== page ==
Threats to whale populations are abundant, but there are many human allies working together around the world to protect their fragile populations.
Young explores how cetologists, researchers, and citizen scientists work individually and cooperatively to protect whales from such hazards as climate change, commercial fishing and shipping, water and noise pollution, and unregulated whale-watching tourism. Before going into specifics about conservation efforts, Young explains the evolution and nature of cetaceans, how the whaling industry brought many species to the brink of extinction, and early conservation efforts that resulted in the establishment of the International Whaling Commission. She also notes how popular films such as Free Willy and Whale Rider and award-winning documentaries like Blackfish and Dolphin Cove have helped spread appreciation for cetaceans and raised public consciousness about conservation issues. One chapter explores the controversy of whale captivity, with Sea World at the center of a widespread public backlash against the practice. For those with a taste for the icky and gross, Young explores how much researchers can learn from whale feces and snot. A closing guide to whale species offers a sobering reminder of the terrible toll taken on whales by humans. The blue whale population, for example, is estimated now at 5,000, down from a pre-hunting population of 200,000.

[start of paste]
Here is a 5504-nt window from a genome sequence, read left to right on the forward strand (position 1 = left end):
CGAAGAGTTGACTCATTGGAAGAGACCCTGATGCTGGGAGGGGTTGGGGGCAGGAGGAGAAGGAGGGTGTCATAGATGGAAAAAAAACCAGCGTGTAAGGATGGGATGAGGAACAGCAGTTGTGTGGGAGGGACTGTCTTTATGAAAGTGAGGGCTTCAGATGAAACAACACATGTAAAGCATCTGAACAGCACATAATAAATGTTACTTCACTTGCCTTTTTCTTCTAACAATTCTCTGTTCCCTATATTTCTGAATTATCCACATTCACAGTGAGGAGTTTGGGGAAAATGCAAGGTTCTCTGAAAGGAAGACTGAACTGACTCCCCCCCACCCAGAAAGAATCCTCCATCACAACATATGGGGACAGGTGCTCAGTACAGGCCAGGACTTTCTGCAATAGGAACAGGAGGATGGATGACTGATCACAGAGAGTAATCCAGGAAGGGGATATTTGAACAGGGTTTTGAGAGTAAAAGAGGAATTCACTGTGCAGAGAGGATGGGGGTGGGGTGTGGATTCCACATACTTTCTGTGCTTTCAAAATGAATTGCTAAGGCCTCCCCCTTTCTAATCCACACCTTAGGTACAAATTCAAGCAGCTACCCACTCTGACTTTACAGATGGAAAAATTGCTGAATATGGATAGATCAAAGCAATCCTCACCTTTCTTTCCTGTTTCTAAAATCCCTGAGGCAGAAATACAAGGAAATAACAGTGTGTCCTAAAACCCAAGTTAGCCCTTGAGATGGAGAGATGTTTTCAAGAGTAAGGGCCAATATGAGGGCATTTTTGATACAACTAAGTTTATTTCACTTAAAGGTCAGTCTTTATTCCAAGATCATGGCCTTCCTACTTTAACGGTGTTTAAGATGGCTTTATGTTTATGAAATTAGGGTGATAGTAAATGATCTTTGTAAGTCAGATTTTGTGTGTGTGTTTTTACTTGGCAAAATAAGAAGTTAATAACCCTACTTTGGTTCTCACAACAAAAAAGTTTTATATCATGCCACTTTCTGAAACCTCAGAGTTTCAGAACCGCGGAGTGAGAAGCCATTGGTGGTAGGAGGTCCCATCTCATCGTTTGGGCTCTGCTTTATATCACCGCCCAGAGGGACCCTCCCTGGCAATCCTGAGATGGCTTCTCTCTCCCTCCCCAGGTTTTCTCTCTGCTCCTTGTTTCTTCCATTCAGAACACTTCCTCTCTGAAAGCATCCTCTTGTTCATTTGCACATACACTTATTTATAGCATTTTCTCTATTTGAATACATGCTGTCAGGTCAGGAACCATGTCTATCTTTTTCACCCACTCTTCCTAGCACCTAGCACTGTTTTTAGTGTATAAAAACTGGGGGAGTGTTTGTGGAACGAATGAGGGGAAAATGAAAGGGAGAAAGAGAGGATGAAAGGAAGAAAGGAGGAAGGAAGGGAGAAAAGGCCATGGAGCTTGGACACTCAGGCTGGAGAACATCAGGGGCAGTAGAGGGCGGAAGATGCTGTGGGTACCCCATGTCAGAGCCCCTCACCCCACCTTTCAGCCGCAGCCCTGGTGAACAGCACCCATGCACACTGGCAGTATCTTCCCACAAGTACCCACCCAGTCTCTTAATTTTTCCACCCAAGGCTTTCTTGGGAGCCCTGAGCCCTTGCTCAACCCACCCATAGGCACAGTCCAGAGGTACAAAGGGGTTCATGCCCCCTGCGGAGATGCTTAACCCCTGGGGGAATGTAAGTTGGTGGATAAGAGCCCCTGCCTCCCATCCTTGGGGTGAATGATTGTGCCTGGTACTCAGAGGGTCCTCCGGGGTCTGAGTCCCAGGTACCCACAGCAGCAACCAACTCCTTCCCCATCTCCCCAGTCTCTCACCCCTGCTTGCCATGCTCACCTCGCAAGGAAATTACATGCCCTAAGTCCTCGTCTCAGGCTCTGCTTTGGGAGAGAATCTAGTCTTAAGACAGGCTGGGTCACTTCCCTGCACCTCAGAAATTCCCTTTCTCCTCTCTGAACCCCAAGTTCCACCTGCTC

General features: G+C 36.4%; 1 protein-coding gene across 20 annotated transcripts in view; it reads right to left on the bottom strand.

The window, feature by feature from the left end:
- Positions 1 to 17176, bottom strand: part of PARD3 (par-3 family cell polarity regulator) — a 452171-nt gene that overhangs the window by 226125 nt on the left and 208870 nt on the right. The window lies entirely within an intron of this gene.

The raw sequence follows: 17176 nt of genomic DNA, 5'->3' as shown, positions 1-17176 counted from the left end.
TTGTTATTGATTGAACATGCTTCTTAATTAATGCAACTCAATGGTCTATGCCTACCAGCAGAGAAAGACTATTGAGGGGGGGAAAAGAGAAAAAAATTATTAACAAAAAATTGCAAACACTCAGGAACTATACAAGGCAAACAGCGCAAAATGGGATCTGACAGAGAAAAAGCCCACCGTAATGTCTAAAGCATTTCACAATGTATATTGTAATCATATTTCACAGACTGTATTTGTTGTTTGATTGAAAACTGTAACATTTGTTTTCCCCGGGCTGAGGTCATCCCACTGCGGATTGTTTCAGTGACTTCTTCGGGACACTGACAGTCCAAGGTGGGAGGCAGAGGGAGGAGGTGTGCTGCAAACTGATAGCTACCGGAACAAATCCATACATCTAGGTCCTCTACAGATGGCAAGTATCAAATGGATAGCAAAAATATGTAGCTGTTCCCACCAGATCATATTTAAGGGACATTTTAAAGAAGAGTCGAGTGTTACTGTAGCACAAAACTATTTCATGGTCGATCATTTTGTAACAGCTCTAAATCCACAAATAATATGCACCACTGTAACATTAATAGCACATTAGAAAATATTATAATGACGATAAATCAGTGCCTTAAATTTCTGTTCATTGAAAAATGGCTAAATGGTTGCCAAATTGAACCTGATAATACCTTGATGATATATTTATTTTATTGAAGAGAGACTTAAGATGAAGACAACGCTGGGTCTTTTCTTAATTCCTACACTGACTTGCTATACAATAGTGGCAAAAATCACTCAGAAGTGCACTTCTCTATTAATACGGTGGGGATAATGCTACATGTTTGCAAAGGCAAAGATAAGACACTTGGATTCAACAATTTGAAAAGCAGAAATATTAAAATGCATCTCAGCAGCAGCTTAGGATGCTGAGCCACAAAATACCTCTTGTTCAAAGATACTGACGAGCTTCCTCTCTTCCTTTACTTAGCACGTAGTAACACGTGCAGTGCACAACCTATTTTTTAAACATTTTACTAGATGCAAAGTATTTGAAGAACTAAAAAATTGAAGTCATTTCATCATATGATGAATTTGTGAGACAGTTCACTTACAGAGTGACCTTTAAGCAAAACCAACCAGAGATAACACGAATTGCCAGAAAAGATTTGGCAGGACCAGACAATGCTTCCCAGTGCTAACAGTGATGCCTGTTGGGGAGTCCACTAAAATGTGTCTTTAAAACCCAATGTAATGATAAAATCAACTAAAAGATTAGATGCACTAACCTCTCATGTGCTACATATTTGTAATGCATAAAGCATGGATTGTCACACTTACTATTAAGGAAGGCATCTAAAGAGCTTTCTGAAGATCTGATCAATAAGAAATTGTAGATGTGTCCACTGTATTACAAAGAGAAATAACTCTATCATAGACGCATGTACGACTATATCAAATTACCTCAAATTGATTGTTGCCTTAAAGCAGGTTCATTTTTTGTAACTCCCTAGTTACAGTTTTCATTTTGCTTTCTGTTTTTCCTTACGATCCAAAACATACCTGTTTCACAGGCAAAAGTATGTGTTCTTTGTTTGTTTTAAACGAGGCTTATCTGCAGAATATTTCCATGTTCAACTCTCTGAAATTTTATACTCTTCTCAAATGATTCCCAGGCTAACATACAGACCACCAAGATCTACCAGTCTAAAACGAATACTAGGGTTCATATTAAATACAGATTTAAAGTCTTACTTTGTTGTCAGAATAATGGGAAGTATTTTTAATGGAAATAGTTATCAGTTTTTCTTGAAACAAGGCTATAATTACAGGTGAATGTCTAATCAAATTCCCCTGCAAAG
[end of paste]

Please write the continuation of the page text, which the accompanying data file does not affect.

An informative, well-researched, and engagingly written look at global efforts to protect Earth’s largest mammals. (maps, photos, source notes, glossary, bibliography, further reading) (Nonfiction. 12-16)